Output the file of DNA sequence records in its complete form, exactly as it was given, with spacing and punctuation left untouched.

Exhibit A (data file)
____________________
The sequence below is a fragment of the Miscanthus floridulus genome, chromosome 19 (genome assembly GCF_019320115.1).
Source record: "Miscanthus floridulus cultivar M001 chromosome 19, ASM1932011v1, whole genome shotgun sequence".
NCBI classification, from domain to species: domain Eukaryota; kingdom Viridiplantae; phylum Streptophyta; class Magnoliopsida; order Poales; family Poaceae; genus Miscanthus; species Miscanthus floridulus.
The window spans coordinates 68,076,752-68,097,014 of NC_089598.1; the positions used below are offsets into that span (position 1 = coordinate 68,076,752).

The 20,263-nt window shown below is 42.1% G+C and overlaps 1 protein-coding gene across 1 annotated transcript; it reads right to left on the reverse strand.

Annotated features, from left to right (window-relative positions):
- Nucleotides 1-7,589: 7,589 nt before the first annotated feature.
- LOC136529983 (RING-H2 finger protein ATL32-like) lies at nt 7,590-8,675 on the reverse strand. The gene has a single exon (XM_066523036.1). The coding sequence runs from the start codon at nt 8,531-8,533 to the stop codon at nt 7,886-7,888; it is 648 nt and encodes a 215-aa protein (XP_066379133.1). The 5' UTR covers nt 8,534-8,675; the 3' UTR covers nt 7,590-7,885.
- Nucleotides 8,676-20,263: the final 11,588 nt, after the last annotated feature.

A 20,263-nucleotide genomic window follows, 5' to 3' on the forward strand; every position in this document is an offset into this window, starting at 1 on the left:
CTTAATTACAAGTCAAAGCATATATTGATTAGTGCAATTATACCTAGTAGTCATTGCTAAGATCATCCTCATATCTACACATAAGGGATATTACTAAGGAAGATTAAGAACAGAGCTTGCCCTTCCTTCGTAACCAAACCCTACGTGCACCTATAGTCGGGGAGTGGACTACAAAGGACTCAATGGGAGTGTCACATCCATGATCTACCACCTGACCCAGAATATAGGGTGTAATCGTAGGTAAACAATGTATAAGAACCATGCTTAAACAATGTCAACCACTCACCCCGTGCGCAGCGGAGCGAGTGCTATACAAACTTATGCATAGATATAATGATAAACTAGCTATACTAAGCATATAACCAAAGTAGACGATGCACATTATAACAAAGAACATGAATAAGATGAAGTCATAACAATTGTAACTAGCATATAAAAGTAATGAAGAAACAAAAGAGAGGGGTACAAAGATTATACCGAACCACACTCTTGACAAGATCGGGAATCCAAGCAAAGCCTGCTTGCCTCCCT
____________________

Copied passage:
The sequence below is a fragment of the Miscanthus floridulus genome, chromosome 19 (genome assembly GCF_019320115.1).
Source record: "Miscanthus floridulus cultivar M001 chromosome 19, ASM1932011v1, whole genome shotgun sequence".
NCBI classification, from domain to species: domain Eukaryota; kingdom Viridiplantae; phylum Streptophyta; class Magnoliopsida; order Poales; family Poaceae; genus Miscanthus; species Miscanthus floridulus.
The window spans coordinates 68,076,752-68,097,014 of NC_089598.1; the positions used below are offsets into that span (position 1 = coordinate 68,076,752).

The 20,263-nt window shown below is 42.1% G+C and overlaps 1 protein-coding gene across 1 annotated transcript; it reads right to left on the reverse strand.

Annotated features, from left to right (window-relative positions):
- Nucleotides 1-7,589: 7,589 nt before the first annotated feature.
- LOC136529983 (RING-H2 finger protein ATL32-like) lies at nt 7,590-8,675 on the reverse strand. The gene has a single exon (XM_066523036.1). The coding sequence runs from the start codon at nt 8,531-8,533 to the stop codon at nt 7,886-7,888; it is 648 nt and encodes a 215-aa protein (XP_066379133.1). The 5' UTR covers nt 8,534-8,675; the 3' UTR covers nt 7,590-7,885.
- Nucleotides 8,676-20,263: the final 11,588 nt, after the last annotated feature.

A 20,263-nucleotide genomic window follows, 5' to 3' on the forward strand; every position in this document is an offset into this window, starting at 1 on the left:
CTTAATTACAAGTCAAAGCATATATTGATTAGTGCAATTATACCTAGTAGTCATTGCTAAGATCATCCTCATATCTACACATAAGGGATATTACTAAGGAAGATTAAGAACAGAGCTTGCCCTTCCTTCGTAACCAAACCCTACGTGCACCTATAGTCGGGGAGTGGACTACAAAGGACTCAATGGGAGTGTCACATCCATGATCTACCACCTGACCCAGAATATAGGGTGTAATCGTAGGTAAACAATGTATAAGAACCATGCTTAAACAATGTCAACCACTCACCCCGTGCGCAGCGGAGCGAGTGCTATACAAACTTATGCATAGATATAATGATAAACTAGCTATACTAAGCATATAACCAAAGTAGACGATGCACATTATAACAAAGAACATGAATAAGATGAAGTCATAACAATTGTAACTAGCATATAAAAGTAATGAAGAAACAAAAGAGAGGGGTACAAAGATTATACCGAACCACACTCTTGACAAGATCGGGAATCCAAGCAAAGCCTGCTTGCCTCCCT